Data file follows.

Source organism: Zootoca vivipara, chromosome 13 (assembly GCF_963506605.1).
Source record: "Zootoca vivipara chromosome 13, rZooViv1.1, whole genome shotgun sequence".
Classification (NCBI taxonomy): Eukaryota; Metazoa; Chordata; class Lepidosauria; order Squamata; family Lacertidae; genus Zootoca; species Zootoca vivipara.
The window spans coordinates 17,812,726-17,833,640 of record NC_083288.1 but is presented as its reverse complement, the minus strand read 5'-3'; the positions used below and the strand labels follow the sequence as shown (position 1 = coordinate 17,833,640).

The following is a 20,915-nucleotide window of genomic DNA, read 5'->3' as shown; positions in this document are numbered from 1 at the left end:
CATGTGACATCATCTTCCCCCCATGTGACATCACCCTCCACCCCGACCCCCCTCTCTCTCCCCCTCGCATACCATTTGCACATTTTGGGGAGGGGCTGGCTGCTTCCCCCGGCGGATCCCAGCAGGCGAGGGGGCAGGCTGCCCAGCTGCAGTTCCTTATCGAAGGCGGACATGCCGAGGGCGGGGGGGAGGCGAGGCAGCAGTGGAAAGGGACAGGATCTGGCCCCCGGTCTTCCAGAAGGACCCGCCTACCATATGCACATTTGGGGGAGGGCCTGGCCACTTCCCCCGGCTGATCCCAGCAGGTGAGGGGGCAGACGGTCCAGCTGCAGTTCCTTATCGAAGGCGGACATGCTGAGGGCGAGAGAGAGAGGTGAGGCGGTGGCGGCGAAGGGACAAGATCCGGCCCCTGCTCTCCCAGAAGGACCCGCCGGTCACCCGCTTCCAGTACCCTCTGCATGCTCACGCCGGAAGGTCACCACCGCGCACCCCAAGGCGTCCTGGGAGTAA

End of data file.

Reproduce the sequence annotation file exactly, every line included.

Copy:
Source organism: Zootoca vivipara, chromosome 13 (assembly GCF_963506605.1).
Source record: "Zootoca vivipara chromosome 13, rZooViv1.1, whole genome shotgun sequence".
Classification (NCBI taxonomy): Eukaryota; Metazoa; Chordata; class Lepidosauria; order Squamata; family Lacertidae; genus Zootoca; species Zootoca vivipara.
The window spans coordinates 17,812,726-17,833,640 of record NC_083288.1 but is presented as its reverse complement, the minus strand read 5'-3'; the positions used below and the strand labels follow the sequence as shown (position 1 = coordinate 17,833,640).

The following is a 20,915-nucleotide window of genomic DNA, read 5'->3' as shown; positions in this document are numbered from 1 at the left end:
CATGTGACATCATCTTCCCCCCATGTGACATCACCCTCCACCCCGACCCCCCTCTCTCTCCCCCTCGCATACCATTTGCACATTTTGGGGAGGGGCTGGCTGCTTCCCCCGGCGGATCCCAGCAGGCGAGGGGGCAGGCTGCCCAGCTGCAGTTCCTTATCGAAGGCGGACATGCCGAGGGCGGGGGGGAGGCGAGGCAGCAGTGGAAAGGGACAGGATCTGGCCCCCGGTCTTCCAGAAGGACCCGCCTACCATATGCACATTTGGGGGAGGGCCTGGCCACTTCCCCCGGCTGATCCCAGCAGGTGAGGGGGCAGACGGTCCAGCTGCAGTTCCTTATCGAAGGCGGACATGCTGAGGGCGAGAGAGAGAGGTGAGGCGGTGGCGGCGAAGGGACAAGATCCGGCCCCTGCTCTCCCAGAAGGACCCGCCGGTCACCCGCTTCCAGTACCCTCTGCATGCTCACGCCGGAAGGTCACCACCGCGCACCCCAAGGCGTCCTGGGAGTAA